Oklahoma Pecans: Protect Bumper Crop from Pecan Weevil

Our concern from Pecan weevil is preventing female weevils from laying eggs (oviposition) in nuts and this generally does not happen until late gel to early dough formation at the tip of the nut. Often times, it is difficult to anticipate the timing if traps are not deployed early enough or if crop maturity is not carefully examined. This is why we recommend making that first application when kernel formation has been reached.

In addition, multiple applications may be required based on previous year’s management, and these may take place about 7-10 days later, however, growers should use trap captures (in Circle traps) to dictate those latter applications. Female weevils are not known for oviposition after shuck split.

Making that first treatment decision is very soon upon us, with most of the crop now out of the water stage and many early maturing cultivars, well into dough formation. If you remove the nut from the stem, the attachment point is somewhat oval in shape (Figure 1). If you cut across the oval as indicated by line A, you will see the view in Figure2, which depicts the kernel sack. The line in Figure 2 shows how far the kernel sack has expanded.

If you cut along the long axis of the oval as shown by line B, you will only see the two kernel halves as shown in Figure 3. If you have a great deal of difficulty making either of these cuts, it is likely that the nuts are into shell hardening (dough stage or later).

So, what is the point of looking at nut maturity in making a decision about pecan weevil treatment? Once the weevils begin emerging (generally following a rainfall event) they may test the pecans by feeding punctures; however, nuts fed on during the water stage will likely abort and fall from the tree.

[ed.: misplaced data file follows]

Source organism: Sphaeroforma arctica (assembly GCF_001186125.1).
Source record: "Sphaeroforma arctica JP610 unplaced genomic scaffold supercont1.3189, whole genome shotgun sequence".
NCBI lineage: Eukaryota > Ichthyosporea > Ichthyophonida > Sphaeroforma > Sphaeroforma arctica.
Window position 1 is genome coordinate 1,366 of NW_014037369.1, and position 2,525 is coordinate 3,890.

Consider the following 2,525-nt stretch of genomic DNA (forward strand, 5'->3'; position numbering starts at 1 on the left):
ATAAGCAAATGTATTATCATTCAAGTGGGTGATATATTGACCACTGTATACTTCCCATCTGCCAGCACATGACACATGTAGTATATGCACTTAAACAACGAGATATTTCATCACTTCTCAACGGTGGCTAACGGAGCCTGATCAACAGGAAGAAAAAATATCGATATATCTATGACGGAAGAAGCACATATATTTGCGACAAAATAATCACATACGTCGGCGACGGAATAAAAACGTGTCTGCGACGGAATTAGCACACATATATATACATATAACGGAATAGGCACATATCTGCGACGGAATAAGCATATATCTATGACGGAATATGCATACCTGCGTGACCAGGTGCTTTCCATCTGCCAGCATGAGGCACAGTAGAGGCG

The first application of an insecticide will occur when the kernel starts the dough formation at the tip of the pecan. During initial dough formation, some soft gel-like tissue can still be found within the kernel sack.

Second and any subsequent applications for weevil should be based on trap captures. We recommend two Circle traps per tree on 10 trees within a given range of cultivars (based on similar maturities). After the initial application, take trap tops off for a period of 5-7 days, allowing weevils that have been hit by the insecticide sufficient time to die. Next, place the trap tops back on and begin monitoring daily if possible.

The threshold we suggest is 0.3 weevils/trap/day. Remember, you will have a total of 10 trees being monitored using 20 total traps. As an example: if you went out on Monday and captured no weevils, but on Wednesday you caught 12, then divide 12 by (20 times 2) or 12/40. This results in 0.3 weevils/trap/day. The number two represents the number of days since your last check of traps.

For commercial growers, some form of pyrethroid (e.g. Lambda-cyhalothrin, bifenthrin, or zeta-cypermethrin) are the least expensive and most effective insecticides available for weevil control. For homeowners, some form of Sevin should be used.

During this hot, dry period for weevil control (which should begin now), aphid flare-ups can commonly occur. If heavy aphid populations occur after the first application for weevils, then growers should consider tank mixing an aphicide with the weevil insecticide the next time. There are several effective products available currently, and all seem to have a different mode of action, so do not choose the same one each time.

These products include Closer, Carbine, Movento, PQZ, Fulfill, etc. One available organic product for weevils, called Grandevo has proven efficacious in Georgia; however, the rate on the label for weevils is 3lbs/acre which currently would cost about $45 per acre. Because of the comparison to the much less expensive pyrethroids (about $2.00 per acre), this product has very little appeal for commercial growers.

Figures 1 and 2. Click Image to Enlarge

Figure 3. Click Image to Enlarge


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